The Secret of October Trees

Márgarét, áre you gríeving
Over Goldengrove unleaving?
Leáves like the things of man, you
With your fresh thoughts care for, can you?
Ah! ás the heart grows older
It will come to such sights colder
By and by, nor spare a sigh
Though worlds of wanwood leafmeal lie;
And yet you wíll weep and know why.
Now no matter, child, the name:
Sórrow’s spríngs áre the same.
Nor mouth had, no nor mind, expressed
What heart heard of, ghost guessed:
It ís the blight man was born for,
It is Margaret you mourn for.
Gerard Manley Hopkins: Poems and Prose (Penguin Classics, 1985)

I never liked fall. Yes, it is pretty to look at. But I believed that, every year anew, it was the icy cold and darkness of gloomy months that made trees shiver and robbed them of their precious leaves. And I love trees. They are beautiful creatures; strong and resilient, wise, mighty and calm. To me, fall was not much more but a time to grieve over lost sunshine and warmth, a vexing reminder of life’s transience, the announcement of months upon months of deadly frost.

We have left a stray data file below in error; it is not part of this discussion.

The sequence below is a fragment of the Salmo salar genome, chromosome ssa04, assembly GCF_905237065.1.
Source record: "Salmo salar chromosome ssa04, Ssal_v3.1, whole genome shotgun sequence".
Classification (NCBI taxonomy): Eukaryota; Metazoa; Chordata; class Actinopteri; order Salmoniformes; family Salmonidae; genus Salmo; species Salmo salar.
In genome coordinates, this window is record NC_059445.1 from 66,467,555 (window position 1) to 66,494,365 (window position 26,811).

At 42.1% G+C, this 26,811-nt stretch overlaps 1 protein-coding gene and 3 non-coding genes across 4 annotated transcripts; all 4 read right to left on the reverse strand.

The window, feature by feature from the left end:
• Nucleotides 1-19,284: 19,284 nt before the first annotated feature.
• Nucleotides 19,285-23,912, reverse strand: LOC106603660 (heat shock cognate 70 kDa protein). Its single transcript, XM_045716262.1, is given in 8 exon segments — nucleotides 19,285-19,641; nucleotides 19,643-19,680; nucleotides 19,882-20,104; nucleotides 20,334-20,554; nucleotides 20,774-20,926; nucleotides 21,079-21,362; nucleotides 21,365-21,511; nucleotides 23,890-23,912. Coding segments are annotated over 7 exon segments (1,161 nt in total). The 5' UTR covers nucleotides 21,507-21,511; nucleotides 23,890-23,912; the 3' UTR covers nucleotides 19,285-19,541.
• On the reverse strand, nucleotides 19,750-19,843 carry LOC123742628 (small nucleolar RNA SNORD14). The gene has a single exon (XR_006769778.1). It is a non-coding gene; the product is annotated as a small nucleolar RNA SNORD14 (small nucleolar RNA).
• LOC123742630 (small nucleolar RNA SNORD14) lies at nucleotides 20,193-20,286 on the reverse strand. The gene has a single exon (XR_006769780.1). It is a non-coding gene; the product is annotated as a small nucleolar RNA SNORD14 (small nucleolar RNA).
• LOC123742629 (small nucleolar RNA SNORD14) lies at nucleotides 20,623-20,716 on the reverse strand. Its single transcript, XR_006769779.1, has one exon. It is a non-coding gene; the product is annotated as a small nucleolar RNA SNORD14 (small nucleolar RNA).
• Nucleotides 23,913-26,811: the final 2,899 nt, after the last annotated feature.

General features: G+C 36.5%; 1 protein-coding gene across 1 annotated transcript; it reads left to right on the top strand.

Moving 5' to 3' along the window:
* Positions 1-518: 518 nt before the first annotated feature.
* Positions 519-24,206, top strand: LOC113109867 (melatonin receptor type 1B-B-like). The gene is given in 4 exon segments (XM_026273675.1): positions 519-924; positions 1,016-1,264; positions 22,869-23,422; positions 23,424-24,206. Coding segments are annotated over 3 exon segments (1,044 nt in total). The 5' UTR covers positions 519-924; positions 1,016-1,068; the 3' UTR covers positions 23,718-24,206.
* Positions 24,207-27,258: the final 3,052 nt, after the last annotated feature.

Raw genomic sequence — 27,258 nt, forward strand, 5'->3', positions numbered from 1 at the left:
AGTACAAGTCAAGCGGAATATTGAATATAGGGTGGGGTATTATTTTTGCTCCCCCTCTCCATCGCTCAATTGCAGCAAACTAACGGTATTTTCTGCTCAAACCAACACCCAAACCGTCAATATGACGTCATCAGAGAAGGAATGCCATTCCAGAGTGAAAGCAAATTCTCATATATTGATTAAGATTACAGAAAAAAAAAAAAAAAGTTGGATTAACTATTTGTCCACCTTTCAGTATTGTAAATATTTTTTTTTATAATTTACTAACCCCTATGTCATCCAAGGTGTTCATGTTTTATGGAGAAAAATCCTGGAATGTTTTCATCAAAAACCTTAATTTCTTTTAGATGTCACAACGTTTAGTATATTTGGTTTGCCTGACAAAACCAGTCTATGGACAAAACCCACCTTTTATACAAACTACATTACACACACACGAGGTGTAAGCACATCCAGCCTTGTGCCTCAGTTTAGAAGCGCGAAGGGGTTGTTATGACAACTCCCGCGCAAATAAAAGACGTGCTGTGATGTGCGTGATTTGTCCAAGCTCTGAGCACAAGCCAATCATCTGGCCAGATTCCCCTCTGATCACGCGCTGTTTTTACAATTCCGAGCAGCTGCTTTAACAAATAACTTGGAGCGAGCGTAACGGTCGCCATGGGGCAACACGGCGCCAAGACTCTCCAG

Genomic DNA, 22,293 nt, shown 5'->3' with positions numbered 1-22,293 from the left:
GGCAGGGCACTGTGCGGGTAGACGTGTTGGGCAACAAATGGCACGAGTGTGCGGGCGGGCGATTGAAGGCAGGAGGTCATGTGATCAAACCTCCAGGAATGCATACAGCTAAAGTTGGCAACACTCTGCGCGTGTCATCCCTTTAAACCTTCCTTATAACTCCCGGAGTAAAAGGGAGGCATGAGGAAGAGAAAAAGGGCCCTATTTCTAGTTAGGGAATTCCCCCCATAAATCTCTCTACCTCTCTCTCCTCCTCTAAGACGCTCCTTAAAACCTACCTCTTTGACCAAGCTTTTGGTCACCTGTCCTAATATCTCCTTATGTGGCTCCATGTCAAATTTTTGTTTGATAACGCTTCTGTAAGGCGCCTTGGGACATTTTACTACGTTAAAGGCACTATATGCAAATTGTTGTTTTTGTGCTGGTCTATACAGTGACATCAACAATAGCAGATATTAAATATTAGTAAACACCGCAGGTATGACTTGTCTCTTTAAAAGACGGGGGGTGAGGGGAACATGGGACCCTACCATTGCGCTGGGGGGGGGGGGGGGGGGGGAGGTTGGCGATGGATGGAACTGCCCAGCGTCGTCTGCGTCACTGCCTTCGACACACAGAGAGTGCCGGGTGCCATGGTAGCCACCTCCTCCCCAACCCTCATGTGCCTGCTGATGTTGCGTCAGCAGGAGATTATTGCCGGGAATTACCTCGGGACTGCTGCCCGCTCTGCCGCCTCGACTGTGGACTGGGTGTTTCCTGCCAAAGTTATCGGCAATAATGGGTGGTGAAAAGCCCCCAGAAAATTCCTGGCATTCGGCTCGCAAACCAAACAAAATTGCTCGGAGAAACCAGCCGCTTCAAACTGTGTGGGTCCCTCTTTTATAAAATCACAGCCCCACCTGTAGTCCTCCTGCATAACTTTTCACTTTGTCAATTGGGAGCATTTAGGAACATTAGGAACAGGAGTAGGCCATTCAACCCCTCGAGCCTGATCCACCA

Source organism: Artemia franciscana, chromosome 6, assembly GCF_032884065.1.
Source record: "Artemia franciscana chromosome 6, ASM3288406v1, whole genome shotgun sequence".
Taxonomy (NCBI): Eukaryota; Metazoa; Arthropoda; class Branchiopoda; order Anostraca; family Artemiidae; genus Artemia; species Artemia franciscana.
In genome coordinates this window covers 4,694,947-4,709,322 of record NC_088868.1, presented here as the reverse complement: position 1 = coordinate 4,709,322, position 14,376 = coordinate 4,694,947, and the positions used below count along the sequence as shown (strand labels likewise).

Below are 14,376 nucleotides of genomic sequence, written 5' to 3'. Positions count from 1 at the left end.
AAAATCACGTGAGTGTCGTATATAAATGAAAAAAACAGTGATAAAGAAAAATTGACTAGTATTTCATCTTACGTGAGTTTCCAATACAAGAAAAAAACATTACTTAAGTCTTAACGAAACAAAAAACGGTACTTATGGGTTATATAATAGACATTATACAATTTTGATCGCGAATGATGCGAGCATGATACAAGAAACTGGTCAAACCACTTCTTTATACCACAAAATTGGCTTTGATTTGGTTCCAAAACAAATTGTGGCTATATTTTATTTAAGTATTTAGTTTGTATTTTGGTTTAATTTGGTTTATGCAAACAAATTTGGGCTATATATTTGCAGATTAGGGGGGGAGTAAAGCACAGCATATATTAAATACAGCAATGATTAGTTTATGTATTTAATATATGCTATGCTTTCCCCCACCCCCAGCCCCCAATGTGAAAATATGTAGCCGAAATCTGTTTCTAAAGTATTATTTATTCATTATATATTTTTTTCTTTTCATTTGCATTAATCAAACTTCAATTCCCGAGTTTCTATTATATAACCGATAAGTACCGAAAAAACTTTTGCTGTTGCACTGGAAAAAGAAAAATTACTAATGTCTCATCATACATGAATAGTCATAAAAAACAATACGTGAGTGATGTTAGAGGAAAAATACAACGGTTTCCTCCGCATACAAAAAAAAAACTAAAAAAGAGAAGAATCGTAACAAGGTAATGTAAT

Then, I learnt that trees aren’t involuntarily bereft of their glory — they decide. When light and temperature reach that moment, they know it is time, so they choose to slowly and graciously rid themselves of their leaves. Without the colorful baggage to worry about, they save enough strength throughout winter to care for the rest of themselves and stay perfectly healthy and alive.

This means that, when October draws to a close and the first inklings of snow hang in the distant air, the rustling of fallen gold is not a reminder of death; it is a reminder of life. It is a reminder that the world out there knows that winter is coming, but it is faithfully turning its mind towards spring. It wants to live. With unwavering determination it already takes care that it will bloom again, and it has done so for thousands of years.

Suddenly, autumn no longer calls for melancholy. Fall is a reassuring proof that life trumps death. That everything passes. That even in the midst of apparent decline, the seed for the next explosion of color and life and warmth is always already imagined. Even the deepest of winters already contains the vibrant summer lying ahead in all of its light-flooded force.